by Lindsey Funtik, Coordinator of Volunteer Ministries, Ashland First United Methodist Church, Ashland, Ohio
Church history surprised me by becoming one of my favorite classes in seminary. It is not that I didn’t find it important or interesting, but with aspirations of being a theologian, I did not expect that memorizing dates and recounting who argued about which issues at what council would rank high on my list of experiences.
This, of course, was the opinion of a novice. Not only did I come to understand the role history plays in our present theological convictions, but I came to love it. This was due in large part to my professor, Dr. Paul Chilcote, and his uncanny ability to connect the past with the present. I discovered my patron saint, Hildegard of Bingen, under his tutelage. I read my first spoken word poem (which has become a spiritual practice for me) of my seminary career as an assigned creative response to Origen’s “On Prayer”. I was delighted to find out that it was okay for the movie “Zoolander” to be lightheartedly quoted in the hallowed halls of religious instruction. The “Great Cloud of Witnesses” (Heb. 12:1) never felt so real.
I will never forget the day that Dr. Chilcote asked us to move from our normal classroom into the lounge across the hall. As we entered, he greeted us as if we were members of a first century church that had received a letter from Polycarp, who was responsible for shepherding and instructing us through the written word. In this brief activity, we got a glimpse of what it meant to be followers of the Way as the faith was being founded. In some way, we scratched the surface of what it meant to be gathered together to devour godly encouragement and guidance that was nourishment in that time and place.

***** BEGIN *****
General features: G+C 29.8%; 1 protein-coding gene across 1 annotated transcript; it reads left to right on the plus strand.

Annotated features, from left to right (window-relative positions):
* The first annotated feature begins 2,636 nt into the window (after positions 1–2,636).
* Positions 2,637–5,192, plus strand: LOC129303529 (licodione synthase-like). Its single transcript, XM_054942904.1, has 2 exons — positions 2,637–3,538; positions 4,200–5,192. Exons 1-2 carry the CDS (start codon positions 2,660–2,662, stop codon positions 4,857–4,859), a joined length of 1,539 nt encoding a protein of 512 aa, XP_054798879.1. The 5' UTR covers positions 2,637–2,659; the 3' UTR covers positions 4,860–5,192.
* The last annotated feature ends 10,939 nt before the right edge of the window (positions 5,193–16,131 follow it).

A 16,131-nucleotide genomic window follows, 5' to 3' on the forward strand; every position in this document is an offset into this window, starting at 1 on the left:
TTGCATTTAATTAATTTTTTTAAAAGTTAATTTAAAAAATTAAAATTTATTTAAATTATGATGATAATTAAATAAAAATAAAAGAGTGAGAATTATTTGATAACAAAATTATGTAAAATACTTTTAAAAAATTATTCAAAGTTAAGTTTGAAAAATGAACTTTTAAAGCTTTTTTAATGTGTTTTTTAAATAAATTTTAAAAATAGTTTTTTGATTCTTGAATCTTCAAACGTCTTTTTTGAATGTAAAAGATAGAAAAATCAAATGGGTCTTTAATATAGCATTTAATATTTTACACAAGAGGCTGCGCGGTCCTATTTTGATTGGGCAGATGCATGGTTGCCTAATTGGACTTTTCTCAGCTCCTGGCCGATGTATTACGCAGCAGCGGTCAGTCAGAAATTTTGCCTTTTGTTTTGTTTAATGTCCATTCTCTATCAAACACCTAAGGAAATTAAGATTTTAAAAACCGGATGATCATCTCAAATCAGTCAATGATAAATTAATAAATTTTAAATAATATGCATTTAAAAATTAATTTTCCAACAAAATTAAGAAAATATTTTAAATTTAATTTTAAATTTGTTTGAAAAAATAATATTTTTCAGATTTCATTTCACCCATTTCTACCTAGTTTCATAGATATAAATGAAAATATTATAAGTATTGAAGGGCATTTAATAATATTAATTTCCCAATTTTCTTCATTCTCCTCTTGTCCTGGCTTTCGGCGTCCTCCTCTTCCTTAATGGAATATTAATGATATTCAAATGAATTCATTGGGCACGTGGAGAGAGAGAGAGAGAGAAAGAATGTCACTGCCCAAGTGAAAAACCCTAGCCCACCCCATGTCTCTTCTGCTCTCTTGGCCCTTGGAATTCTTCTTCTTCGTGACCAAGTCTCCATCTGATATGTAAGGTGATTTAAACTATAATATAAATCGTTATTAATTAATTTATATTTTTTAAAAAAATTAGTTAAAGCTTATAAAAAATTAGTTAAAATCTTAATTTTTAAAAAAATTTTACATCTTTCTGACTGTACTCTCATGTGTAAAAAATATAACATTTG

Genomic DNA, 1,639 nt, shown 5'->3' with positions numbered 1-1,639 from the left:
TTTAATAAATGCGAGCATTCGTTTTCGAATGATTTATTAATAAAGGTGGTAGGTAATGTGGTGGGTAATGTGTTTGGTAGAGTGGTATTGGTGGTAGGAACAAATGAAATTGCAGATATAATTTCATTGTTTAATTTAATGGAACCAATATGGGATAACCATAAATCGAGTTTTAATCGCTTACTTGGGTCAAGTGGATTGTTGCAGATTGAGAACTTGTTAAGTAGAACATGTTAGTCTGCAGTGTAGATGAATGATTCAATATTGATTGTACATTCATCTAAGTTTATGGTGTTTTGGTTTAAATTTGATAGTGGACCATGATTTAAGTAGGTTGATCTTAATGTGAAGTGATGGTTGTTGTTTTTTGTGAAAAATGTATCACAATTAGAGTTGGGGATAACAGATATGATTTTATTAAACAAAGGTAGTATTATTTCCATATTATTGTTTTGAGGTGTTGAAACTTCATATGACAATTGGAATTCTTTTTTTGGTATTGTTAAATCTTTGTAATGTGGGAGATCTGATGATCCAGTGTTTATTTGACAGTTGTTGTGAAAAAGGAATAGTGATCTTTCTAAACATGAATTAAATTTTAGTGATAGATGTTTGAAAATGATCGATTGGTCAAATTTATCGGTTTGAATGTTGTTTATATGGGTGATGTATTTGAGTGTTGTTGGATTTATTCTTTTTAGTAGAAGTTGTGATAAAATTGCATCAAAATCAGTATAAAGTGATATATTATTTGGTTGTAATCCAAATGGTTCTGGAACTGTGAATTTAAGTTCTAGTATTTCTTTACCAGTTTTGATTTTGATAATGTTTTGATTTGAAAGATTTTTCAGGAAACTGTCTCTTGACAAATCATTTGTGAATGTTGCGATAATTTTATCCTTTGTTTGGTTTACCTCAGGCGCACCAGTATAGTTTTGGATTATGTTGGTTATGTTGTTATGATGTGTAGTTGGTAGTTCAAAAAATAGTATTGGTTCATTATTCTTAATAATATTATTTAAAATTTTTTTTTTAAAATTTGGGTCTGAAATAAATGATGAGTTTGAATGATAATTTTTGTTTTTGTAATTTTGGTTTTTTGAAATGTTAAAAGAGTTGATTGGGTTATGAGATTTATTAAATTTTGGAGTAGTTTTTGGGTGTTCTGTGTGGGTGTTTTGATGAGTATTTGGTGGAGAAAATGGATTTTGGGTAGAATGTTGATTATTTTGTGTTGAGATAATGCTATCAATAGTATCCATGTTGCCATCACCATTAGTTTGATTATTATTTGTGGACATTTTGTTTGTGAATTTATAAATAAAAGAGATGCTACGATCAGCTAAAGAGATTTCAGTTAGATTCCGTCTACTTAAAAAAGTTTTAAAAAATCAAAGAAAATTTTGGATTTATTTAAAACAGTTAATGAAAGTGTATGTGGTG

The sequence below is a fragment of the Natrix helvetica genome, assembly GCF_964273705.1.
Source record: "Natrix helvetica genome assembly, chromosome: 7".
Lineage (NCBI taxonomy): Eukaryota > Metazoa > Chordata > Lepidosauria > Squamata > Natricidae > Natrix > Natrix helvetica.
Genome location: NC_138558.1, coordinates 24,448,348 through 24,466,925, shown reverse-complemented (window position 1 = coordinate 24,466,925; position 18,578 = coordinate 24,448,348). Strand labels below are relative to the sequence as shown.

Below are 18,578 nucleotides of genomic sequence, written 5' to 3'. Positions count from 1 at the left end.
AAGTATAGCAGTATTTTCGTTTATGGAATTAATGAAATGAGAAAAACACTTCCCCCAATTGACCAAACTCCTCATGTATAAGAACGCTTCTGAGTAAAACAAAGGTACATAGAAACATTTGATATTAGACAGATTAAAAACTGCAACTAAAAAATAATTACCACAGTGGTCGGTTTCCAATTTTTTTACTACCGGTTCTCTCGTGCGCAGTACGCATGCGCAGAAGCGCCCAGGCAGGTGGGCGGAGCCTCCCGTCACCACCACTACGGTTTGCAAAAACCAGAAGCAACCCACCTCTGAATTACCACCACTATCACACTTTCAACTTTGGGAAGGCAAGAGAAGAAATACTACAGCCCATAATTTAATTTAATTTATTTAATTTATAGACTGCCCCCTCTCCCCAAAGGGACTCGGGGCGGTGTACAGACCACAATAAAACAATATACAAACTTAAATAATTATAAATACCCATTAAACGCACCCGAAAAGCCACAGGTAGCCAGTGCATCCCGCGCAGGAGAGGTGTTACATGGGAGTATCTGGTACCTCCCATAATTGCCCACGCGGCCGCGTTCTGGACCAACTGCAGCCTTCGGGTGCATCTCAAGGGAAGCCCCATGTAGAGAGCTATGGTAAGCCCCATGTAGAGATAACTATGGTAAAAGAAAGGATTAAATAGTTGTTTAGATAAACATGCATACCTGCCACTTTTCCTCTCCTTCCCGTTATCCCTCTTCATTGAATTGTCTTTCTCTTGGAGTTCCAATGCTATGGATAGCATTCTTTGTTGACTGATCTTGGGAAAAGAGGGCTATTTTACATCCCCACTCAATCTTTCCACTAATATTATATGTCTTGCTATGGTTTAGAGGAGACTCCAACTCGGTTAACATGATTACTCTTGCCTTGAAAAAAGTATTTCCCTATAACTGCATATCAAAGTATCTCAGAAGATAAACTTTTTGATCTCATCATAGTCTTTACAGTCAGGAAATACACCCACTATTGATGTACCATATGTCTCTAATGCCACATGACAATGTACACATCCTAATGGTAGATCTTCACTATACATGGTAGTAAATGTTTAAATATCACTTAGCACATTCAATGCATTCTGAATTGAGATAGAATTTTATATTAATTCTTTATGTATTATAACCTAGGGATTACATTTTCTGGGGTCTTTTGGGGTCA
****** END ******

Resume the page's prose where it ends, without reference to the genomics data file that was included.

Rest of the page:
That sunny afternoon, huddled around a makeshift Polycarp to hear words that breathed life into my sisters and brothers of the past, has been brought to mind quite often these past two weeks as I have embarked on leading a Bible study through 1 John. This letter, which is my favorite book of the Bible, was written by the Apostle John and many scholars believe it was a circular letter which made its rounds to multiple congregations in Asia Minor. I imagine the tableau inside each house where the fellowship met to hear from John was very similar to Paul Chilcote’s church history class–a letter has come! Let’s hear it together and allow it to inform and change our lives!
This was a powerful image, made even more so by the act of looking at the saints who (via Zoom) surrounded me. My friends and I came together to learn from Saint John. The more that I move through my life of ministry, the more I have begun to recognize that poring over Scripture with another human being or three or four is among my greatest joys. I always walk away from Bible study energized.
I have been examining this–why should we enter into the world of the Bible together? Why am I overwhelmed with an almost giddy peace after having studied Scripture in a group? What role does group reading have on spiritual formation?
To answer these questions faithfully would be to fill volumes, but two words come to mind that I believe will help us dip our toes into deep waters: unity and diversity.